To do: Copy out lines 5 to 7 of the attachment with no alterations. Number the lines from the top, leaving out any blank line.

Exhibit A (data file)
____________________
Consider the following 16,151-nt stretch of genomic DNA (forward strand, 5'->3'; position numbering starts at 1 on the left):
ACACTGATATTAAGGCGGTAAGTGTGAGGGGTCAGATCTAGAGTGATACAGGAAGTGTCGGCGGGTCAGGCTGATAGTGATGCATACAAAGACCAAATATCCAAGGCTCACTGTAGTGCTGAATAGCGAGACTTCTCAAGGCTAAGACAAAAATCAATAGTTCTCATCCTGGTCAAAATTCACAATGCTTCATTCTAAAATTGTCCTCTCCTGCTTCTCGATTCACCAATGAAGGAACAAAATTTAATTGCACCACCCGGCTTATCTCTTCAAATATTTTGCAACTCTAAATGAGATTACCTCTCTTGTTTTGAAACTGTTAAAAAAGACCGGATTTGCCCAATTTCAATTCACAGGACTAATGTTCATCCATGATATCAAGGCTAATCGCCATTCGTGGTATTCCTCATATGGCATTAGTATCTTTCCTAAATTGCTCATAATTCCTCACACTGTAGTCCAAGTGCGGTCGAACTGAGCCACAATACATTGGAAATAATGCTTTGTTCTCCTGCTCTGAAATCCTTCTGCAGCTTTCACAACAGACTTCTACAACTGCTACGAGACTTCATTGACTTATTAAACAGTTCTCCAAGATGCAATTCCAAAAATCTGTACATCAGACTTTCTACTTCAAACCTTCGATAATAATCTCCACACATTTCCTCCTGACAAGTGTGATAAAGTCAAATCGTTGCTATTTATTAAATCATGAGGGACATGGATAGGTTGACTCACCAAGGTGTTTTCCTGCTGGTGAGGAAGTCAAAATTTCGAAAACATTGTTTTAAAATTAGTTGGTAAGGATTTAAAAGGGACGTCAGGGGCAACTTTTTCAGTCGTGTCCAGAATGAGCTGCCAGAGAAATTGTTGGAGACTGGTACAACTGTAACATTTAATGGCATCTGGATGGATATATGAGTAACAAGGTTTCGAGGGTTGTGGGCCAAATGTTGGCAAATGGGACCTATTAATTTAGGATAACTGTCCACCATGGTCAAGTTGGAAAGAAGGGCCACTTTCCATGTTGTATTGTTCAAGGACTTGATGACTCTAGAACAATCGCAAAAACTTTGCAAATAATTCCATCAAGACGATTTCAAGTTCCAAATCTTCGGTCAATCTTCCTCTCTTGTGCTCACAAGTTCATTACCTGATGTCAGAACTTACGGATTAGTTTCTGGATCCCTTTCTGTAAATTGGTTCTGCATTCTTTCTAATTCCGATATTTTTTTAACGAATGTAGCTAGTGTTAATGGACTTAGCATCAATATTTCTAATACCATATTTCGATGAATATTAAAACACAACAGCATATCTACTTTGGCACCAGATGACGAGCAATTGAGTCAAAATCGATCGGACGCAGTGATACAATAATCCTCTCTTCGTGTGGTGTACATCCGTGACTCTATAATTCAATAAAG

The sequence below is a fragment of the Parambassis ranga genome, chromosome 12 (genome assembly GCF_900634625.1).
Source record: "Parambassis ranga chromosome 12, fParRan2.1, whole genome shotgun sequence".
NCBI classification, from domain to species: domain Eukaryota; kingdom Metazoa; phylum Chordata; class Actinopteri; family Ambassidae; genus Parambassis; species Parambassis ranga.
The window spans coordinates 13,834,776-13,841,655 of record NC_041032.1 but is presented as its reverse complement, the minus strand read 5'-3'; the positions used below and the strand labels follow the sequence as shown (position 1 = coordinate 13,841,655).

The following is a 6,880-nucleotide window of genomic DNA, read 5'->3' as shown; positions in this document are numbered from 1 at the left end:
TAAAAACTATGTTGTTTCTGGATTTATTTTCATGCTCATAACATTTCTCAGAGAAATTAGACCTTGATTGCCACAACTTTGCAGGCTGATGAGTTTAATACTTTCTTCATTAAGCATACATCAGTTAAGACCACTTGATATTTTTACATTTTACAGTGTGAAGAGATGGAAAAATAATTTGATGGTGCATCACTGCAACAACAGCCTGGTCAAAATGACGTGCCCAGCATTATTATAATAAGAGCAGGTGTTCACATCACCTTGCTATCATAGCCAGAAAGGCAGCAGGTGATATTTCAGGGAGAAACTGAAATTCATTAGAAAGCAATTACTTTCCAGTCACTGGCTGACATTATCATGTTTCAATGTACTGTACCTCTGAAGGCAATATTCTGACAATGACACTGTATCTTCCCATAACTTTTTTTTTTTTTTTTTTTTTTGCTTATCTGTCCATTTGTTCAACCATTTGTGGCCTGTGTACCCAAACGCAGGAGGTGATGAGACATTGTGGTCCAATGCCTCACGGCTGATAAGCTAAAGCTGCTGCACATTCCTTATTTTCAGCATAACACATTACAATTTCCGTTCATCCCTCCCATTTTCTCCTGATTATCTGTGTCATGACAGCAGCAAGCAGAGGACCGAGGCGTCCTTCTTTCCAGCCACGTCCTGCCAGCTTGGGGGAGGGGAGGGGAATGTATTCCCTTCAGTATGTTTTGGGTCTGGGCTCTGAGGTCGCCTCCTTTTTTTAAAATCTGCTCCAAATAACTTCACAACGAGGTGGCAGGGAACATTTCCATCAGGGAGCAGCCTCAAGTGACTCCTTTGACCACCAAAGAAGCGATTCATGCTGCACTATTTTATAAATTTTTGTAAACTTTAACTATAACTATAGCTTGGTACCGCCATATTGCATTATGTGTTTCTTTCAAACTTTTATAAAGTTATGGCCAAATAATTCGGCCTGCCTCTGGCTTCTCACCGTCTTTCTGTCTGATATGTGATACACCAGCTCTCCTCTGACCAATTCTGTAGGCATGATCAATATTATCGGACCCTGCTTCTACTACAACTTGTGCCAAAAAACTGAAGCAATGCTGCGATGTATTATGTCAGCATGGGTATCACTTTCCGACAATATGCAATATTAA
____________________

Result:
NCBI classification, from domain to species: domain Eukaryota; kingdom Metazoa; phylum Chordata; class Actinopteri; family Ambassidae; genus Parambassis; species Parambassis ranga.
The window spans coordinates 13,834,776-13,841,655 of record NC_041032.1 but is presented as its reverse complement, the minus strand read 5'-3'; the positions used below and the strand labels follow the sequence as shown (position 1 = coordinate 13,841,655).

The following is a 6,880-nucleotide window of genomic DNA, read 5'->3' as shown; positions in this document are numbered from 1 at the left end: